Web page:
It was the right thing to do.
That’s what both parties are saying now that they’ve come to an agreement.
This story is about a historic promise to the descendants of Chilliwack pioneer William Prest, pledging they’d have a final resting place set aside for them near their kin in the cemetery atop Little Mountain.
William Prest, originally from Yorkshire, England, married Mary “Tata” Benn of what is now Sqwah First Nation. The Prests settled near what would later be named Prest Road, at the foot of Little Mountain, and had 11 children.
Prest acquired 177 acres of land up on Little Mountain in 1885 by way of a Crown grant, where their daughter, Susan, had been buried the year before.
The unwritten part of that land deal, somehow lost in time, was that a portion of the Prest property donated to the church for the Anglican cemetery would be reserved for Prest relatives with direct lineage in perpetuity.
That promise was formally recognized, with a signing ceremony on Sept. 5, and a memorandum of understanding (MOU), inked by Prest family reps and Chilliwack Cemeteries.
It’s a tricky situation the family had been trying to resolve with different cemetery owners. Since there was no written evidence of the agreement, church officials wouldn’t honour it.
The new agreement reached with Chilliwack Cemeteries, which purchased the cemetery from the Anglican Diocese, transports the Prest family and the many lineal descendants from a situation of “grave uncertainty” into a long-awaited “reality.”
“This has been a 25-year discussion about finding a place for our family to be buried near our relatives,” said William Prest’s great-grandson, Gordon Prest.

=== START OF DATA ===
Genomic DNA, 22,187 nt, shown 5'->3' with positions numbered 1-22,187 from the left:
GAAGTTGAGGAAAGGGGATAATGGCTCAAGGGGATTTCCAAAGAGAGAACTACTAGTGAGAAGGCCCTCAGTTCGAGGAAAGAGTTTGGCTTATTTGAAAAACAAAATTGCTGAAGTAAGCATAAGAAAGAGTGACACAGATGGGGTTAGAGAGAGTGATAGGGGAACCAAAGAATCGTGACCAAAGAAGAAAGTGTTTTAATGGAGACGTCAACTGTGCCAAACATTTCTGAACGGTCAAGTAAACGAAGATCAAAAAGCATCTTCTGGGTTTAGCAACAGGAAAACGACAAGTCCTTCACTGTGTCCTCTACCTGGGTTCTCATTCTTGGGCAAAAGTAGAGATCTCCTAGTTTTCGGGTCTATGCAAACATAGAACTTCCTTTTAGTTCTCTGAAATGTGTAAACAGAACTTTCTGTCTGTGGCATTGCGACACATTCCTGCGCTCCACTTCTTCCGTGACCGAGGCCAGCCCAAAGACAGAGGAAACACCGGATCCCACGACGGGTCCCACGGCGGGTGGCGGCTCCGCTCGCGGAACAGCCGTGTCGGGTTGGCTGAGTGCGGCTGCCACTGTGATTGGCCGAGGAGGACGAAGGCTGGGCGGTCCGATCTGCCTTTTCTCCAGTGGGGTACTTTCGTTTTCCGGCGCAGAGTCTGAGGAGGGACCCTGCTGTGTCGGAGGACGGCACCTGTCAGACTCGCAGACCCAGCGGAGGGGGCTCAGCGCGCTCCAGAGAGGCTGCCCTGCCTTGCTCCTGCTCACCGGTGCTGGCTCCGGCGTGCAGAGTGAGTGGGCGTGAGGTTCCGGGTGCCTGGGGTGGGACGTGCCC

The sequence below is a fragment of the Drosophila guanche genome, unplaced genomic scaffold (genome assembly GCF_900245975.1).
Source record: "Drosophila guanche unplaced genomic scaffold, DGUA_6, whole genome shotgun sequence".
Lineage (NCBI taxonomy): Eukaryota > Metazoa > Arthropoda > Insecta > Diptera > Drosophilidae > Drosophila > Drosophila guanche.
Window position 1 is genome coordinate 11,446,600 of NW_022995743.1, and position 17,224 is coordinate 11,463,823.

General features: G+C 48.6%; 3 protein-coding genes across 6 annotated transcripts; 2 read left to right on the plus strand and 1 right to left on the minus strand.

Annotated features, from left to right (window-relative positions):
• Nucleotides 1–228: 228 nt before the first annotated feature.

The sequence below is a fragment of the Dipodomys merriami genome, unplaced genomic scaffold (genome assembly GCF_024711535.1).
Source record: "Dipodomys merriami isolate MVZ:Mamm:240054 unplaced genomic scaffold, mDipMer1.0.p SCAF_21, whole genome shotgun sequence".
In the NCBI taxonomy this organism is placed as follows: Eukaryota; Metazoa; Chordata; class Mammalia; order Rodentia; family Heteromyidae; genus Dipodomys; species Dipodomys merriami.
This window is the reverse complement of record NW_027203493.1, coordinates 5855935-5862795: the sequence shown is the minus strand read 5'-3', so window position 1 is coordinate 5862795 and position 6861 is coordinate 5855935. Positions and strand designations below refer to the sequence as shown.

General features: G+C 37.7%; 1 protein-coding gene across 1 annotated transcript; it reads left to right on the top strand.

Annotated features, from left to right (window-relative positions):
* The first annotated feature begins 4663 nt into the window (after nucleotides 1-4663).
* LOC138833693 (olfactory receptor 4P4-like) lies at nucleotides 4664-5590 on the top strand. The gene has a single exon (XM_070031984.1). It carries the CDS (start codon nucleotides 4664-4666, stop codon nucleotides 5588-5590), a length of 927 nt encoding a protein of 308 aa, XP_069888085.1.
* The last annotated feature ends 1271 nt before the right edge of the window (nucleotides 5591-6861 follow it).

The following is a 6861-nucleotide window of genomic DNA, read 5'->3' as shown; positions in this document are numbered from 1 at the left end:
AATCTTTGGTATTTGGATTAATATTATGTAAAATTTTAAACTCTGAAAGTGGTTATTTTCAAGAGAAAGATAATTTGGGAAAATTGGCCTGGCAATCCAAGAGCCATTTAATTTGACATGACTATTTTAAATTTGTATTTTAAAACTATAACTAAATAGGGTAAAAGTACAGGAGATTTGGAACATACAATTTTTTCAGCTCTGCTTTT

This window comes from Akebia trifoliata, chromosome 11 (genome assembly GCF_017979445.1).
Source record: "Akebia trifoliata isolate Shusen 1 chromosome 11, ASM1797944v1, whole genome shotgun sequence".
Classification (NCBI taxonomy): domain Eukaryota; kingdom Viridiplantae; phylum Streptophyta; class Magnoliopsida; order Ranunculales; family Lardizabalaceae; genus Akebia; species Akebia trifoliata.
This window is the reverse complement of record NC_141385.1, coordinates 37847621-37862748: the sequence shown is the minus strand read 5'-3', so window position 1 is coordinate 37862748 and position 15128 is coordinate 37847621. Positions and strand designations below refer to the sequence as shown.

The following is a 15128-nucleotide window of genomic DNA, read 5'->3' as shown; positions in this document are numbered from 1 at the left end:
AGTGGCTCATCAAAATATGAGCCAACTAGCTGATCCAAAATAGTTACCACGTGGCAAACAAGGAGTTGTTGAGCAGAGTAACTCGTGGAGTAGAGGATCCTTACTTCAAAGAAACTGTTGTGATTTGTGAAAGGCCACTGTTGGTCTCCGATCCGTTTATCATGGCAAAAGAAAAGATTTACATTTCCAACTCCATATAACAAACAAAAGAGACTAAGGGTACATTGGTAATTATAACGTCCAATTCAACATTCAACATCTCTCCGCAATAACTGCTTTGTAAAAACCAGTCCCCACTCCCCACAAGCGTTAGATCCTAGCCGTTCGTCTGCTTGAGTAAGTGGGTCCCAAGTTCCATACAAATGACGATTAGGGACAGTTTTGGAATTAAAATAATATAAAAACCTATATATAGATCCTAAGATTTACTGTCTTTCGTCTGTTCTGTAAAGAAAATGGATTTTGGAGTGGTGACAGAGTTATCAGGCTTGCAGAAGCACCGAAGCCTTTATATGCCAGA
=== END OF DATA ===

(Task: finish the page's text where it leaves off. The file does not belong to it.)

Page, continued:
The gravesites of his father, grandfather and great-grandfather are all near each other on the hill. So the evidence of that ancient promise was in the ground all along.
“We came to a conclusion with the signing at this point and time. As a family we’re very happy.”
|The group photo of Prest family descendants at the MOU signing in the Prest section of the Chilliwack Cemetery now set aside for their kin. (Jennifer Feinberg/ The Progress).|
There were stories, drumming, singing, laughter and prayers during the signing ceremony, and some said they felt the presence of ancestors.
Bonny Graham, whose uncle Ben Prest was on the negotiating team, was thrilled to be part of the special day as a future Prest family rep.
“I had the pleasure to witness and be part of this historic event,” she wrote online. “As I stood beside my mom’s resting place I felt her pride and happiness to see this acknowledgement of the Prest land and wishes of my great-grandfather William Prest.”
About 25 family members directly descended from Prest attended the signing, and then a luncheon in Chilliwack.
“I can’t thank Gordon Prest enough,” said Gordon Wintrup, president of Chilliwack Cemeteries, about the negotiating process that led to the MOU.
“Within a handful of meetings over several months, we managed to come to an agreement.”
The agreement means Prest descendants will not be charged for a burial plot. They’ll pay for any services, like opening and closing the plots, but not the land.
“That was the main bone of contention,” Wintrup noted, gleaned from files kept from the previous owners, the Anglican Diocese of New Westminster.
He said no one among the former church ownership, most of whom were church volunteers, felt they could honour the Prest family agreement.
But they will from here on in.
“It amazes me why it took so long,” said Wintrup.
Both parties agreed there was some form of intent or verbal agreement in place historically for the Prest family to be buried on the top level of the cemetery, but there was no evidence.
“Common sense prevailed,” said Wintrup. “All these poor people wanted was to be buried with their family. We found a way to do that.”
They reached a compromise that all parties could live with, and one that addresses the original intent.
There are anywhere from an estimated 50 to 1000 spaces available in the cemetery for the future. They will use the pathways and open spaces between the rows of gravestones.
The pathways are larger in the heritage area than elsewhere because the upper section had to be accessed by horse and wagon to transport the caskets, and it needed to be wider than today so they could turn around.
“This is a special day for the Prest family,” said Rick Prest at the signing.
“This puts some closure to it. It’s a happy day.”